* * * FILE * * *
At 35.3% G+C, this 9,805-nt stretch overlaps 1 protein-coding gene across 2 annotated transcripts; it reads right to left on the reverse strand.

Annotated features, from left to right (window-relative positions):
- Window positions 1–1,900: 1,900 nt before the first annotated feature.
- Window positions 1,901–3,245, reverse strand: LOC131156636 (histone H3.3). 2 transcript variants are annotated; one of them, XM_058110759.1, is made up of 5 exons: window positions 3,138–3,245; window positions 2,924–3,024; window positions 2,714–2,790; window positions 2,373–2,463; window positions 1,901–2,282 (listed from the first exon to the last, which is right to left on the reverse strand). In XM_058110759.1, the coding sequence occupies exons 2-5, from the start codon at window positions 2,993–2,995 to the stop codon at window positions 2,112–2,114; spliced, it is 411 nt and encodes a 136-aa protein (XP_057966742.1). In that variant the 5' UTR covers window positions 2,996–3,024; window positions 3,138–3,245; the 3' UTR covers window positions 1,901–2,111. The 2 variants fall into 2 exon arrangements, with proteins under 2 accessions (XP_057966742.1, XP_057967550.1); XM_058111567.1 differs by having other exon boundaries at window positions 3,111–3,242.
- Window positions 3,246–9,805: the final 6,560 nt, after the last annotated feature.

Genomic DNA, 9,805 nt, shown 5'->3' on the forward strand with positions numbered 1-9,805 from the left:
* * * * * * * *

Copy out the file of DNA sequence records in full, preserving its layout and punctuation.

At 35.3% G+C, this 9,805-nt stretch overlaps 1 protein-coding gene across 2 annotated transcripts; it reads right to left on the reverse strand.

Annotated features, from left to right (window-relative positions):
- Window positions 1–1,900: 1,900 nt before the first annotated feature.
- Window positions 1,901–3,245, reverse strand: LOC131156636 (histone H3.3). 2 transcript variants are annotated; one of them, XM_058110759.1, is made up of 5 exons: window positions 3,138–3,245; window positions 2,924–3,024; window positions 2,714–2,790; window positions 2,373–2,463; window positions 1,901–2,282 (listed from the first exon to the last, which is right to left on the reverse strand). In XM_058110759.1, the coding sequence occupies exons 2-5, from the start codon at window positions 2,993–2,995 to the stop codon at window positions 2,112–2,114; spliced, it is 411 nt and encodes a 136-aa protein (XP_057966742.1). In that variant the 5' UTR covers window positions 2,996–3,024; window positions 3,138–3,245; the 3' UTR covers window positions 1,901–2,111. The 2 variants fall into 2 exon arrangements, with proteins under 2 accessions (XP_057966742.1, XP_057967550.1); XM_058111567.1 differs by having other exon boundaries at window positions 3,111–3,242.
- Window positions 3,246–9,805: the final 6,560 nt, after the last annotated feature.

Genomic DNA, 9,805 nt, shown 5'->3' on the forward strand with positions numbered 1-9,805 from the left: